The ruling elites concluded that the people were becoming too educated, so the schools must be brought under control. Academic autonomy for schools and academic freedom for educators have come under increasing attack. The institutions of education and socialisation have become the tools for indoctrination. As the ’70s give way to the ’80s, Western culture largely shifts from a more egalitarian worldview to a more individualistic, or depoliticised and/or apathetic, consumerist worldview. This way of shaping ideology has only got worse since then and up until the financial crisis of 2008.
Another circumstance is that since the 1970s, there’s been a concerted effort on the part of the masters of mankind, the owners of society, to shift the economy in two crucial respects.
The financialisation of the economy means that moving money around in complicated ways produces more benefits for corporations than actually manufacturing goods or providing services. In previous decades, between the 40s and 70s, the directors of major companies were experts in their fields: engineers or economists. Now they are financial directors, experts in financial trickery.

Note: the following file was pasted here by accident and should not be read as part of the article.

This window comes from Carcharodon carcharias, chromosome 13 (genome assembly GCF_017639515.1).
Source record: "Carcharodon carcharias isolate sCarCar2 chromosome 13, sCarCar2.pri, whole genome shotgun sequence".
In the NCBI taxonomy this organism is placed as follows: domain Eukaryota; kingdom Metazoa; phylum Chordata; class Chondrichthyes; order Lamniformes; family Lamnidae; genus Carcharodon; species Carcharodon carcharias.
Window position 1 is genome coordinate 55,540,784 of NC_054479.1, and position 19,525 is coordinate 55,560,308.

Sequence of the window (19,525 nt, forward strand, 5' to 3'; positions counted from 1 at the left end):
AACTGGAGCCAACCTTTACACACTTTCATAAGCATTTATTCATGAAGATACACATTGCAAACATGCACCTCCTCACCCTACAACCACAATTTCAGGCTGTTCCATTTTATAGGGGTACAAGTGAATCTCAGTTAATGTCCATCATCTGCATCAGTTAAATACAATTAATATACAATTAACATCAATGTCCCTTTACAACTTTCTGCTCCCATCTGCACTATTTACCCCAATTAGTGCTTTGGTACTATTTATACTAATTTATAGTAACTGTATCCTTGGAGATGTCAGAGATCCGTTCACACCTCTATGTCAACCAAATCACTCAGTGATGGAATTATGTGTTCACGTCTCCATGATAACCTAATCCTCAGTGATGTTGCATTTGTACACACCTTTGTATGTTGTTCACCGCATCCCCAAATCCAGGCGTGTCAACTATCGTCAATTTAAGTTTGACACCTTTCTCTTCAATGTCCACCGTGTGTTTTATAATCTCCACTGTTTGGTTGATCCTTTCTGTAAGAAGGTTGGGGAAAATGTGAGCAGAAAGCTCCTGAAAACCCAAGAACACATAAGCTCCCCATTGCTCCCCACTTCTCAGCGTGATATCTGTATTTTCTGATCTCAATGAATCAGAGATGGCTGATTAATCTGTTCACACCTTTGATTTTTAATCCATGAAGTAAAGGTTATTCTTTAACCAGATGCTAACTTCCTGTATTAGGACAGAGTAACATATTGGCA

Offshoring, producing in other countries which have less regulations as to welfare or salaries is the global race to the bottom of the labour barrel. It pits workers to compete against one another to lower wages. Meanwhile, highly paid professionals are protected. Yet, the classics, such as Adam Smith have long argued that free circulation of labour is the foundation of any free trade system. Workers aren’t free to move, but capital is.
Through the manoeuvres of these financial CEOs , corporations have steered the economy in such a way that through regressive tax policies, such as shifting taxes to wages and consumption and away from dividends and capital gains, the burden of sustaining basic services through taxation has been shifted from those that earn more and have more dividends to ordinary people who have seen their income tax and general taxes increase, while declining steadily for dividend holders. Here we encounter a new term, the Precariat, that is the precarious proletariat.